Being blamed:  Children fear that they will be blamed for the sexual touches and that they somehow wanted it.  People tend to believe adults more than they would believe children.  Offenders also often make the excuse that their victims “asked” to be touched sexually.  Children ask for affection and attention, which is their right, and not for sex about which they do not, as yet, have appropriate context for consent.


Further harm:  Offenders often threaten their victims and their families as a means of maintaining control. Victims then carry the burden of keeping their families safe by not telling.






Empowering schools and children in the prevention of child abuse can be accomplished in a variety of ways.  Lessons are available from Primary Learning Support to cover the nine major concepts in the Primary and Secondary Schools. It is only one methodology and based on experiences with children and professionals working with children.  At least one-third of our children, boys and girls, are sexually abused before they reach the age of 18.  In order to help protect children, the lessons focus on the information and skill deficits found in many children and their families that make them most vulnerable to be exploited:-


  • Adults who are afraid to talk about sex with their children and thus children are left without even a vocabulary to talk about what may have happened.
  • Children who are told to obey parents and respect all adults unconditionally, thus not building any skills in assertiveness or decision making.
  • Children who are not allowed to know their own feelings; instead adults tell children, “Don’t cry,” “Don’t be afraid,” “It’s bad to be angry,” “Don’t laugh at that,” thus often removing the inner signals children need to protect themselves and understand what is happening.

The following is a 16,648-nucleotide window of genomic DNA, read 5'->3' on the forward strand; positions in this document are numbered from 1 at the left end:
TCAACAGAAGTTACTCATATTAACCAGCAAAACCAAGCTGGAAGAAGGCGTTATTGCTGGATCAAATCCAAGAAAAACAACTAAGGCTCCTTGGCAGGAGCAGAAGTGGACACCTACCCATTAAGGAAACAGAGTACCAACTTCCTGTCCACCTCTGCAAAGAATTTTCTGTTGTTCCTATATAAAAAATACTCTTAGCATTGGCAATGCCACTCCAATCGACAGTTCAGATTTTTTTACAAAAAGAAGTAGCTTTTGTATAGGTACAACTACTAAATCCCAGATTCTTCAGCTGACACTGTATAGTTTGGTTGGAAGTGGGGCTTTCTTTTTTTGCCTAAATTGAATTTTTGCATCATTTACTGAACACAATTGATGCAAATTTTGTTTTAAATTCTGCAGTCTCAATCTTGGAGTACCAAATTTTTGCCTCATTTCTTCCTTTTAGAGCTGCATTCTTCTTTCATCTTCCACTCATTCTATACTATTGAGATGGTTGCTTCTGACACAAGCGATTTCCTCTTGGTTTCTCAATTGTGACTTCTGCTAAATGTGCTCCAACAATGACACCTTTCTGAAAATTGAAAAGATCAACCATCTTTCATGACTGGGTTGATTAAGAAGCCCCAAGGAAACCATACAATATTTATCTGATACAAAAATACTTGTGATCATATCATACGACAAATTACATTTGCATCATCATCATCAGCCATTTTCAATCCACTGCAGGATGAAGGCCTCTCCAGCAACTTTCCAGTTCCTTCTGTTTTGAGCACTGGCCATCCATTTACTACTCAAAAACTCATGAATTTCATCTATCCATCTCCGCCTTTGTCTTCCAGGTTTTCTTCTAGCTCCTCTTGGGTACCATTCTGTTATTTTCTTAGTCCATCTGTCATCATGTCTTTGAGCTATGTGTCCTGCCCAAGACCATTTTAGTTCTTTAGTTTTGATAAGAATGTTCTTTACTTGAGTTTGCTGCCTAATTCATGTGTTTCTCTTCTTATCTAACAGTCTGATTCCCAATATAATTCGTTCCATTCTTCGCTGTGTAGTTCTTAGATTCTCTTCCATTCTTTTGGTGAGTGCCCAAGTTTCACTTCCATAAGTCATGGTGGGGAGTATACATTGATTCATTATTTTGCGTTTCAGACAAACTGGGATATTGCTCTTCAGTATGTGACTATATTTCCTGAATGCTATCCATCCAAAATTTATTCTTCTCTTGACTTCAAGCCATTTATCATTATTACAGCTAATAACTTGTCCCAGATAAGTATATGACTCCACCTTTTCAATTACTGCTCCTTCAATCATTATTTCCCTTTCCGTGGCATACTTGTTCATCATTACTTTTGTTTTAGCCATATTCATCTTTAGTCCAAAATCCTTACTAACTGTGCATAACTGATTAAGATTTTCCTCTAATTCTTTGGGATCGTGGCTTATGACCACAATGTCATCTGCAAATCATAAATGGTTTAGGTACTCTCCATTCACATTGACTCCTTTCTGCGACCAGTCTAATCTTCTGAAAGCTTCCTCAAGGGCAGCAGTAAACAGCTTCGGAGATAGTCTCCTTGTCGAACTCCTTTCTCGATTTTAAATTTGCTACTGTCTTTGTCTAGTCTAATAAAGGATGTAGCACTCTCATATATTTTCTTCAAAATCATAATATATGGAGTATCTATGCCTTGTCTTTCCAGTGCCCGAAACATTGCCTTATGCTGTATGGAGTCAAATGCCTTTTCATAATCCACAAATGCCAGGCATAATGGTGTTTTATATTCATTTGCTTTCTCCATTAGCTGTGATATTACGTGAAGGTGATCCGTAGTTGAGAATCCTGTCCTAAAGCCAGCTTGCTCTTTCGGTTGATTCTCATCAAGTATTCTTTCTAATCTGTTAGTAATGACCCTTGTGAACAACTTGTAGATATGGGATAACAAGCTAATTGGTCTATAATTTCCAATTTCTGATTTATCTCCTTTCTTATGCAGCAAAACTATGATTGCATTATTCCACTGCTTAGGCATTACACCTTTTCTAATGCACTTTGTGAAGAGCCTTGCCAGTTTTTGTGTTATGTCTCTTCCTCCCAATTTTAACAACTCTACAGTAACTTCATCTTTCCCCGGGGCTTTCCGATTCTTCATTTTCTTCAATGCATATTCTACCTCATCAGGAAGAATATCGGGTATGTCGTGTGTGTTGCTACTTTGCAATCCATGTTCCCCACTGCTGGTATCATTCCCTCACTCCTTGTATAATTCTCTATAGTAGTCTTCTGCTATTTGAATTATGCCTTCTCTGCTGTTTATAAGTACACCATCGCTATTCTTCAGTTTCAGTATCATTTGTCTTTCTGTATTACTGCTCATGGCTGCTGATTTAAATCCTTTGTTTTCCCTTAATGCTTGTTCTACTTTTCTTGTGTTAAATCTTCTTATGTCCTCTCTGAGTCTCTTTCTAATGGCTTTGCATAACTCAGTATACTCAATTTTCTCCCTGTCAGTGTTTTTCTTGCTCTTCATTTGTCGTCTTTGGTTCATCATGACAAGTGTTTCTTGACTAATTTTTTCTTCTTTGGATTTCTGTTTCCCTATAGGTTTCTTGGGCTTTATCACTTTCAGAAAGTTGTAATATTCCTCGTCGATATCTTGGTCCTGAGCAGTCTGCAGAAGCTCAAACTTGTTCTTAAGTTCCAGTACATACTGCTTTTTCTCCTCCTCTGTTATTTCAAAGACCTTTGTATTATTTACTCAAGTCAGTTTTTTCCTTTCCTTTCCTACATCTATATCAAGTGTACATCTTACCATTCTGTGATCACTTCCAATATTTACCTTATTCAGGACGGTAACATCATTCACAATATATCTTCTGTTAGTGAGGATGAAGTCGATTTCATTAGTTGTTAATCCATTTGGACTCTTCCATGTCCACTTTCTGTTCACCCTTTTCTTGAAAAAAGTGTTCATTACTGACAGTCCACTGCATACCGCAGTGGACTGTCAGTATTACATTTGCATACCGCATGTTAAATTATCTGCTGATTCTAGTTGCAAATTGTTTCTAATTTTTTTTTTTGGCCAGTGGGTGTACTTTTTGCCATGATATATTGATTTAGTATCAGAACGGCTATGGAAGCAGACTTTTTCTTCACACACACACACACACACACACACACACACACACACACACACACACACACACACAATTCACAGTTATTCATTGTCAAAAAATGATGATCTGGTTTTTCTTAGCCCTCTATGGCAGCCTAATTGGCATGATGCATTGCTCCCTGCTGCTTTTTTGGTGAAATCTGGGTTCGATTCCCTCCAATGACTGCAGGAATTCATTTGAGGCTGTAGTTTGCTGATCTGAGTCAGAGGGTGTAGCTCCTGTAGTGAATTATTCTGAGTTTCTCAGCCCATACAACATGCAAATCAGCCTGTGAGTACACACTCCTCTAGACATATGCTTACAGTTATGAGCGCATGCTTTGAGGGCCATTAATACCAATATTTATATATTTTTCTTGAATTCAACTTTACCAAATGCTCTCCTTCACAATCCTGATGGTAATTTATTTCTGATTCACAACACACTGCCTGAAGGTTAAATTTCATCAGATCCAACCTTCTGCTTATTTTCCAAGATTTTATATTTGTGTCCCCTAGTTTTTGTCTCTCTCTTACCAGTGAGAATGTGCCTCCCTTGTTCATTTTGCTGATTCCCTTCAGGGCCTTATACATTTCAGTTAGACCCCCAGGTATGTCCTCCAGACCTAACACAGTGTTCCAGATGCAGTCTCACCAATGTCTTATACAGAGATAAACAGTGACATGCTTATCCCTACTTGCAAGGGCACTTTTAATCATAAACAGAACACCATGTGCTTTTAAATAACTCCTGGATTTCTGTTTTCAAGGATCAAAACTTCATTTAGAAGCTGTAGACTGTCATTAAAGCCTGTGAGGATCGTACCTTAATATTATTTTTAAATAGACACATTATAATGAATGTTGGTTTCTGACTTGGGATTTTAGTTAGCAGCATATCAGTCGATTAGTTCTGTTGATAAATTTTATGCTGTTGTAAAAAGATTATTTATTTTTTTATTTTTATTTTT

• When forgiveness is forced upon victims of abuse, adding further responsibility for an assault they are not to blame for in any way.
  • When family sanctity, respect and shame are all used incorrectly to keep silent about the sexual abuse of our children.


The nine major concepts that can be taught through these lessons are:-


  • Body access and the right to be safe
  • A continuum of touch from safe to unsafe
  • Intuition and using feelings for safety
  • The right to say “NO”
  • Safety rules
  • Support systems
  • Private body parts
  • Sexual contact with an adult is never the child’s fault
  • Secrets about touching are not okay


The nine major concepts are taught within three major components of Personal Safety lessons for children:


  1. Information: Some information needed by children (depending on age):
  • Touching rules (boundaries)
  • Body parts vocabulary
  • Sexuality / gender differences and issues
  • Support systems
  • Laws
  • Telling / reporting for early intervention



  1. Skills
  • Assertiveness
  • How to tell (using support systems)
  • Decision making
  1. Building Self-esteem

 – To practice the skills of:-

  • Understanding feelings/emotions
  • Affirmation of worth and rights
  • Building / teaching empathy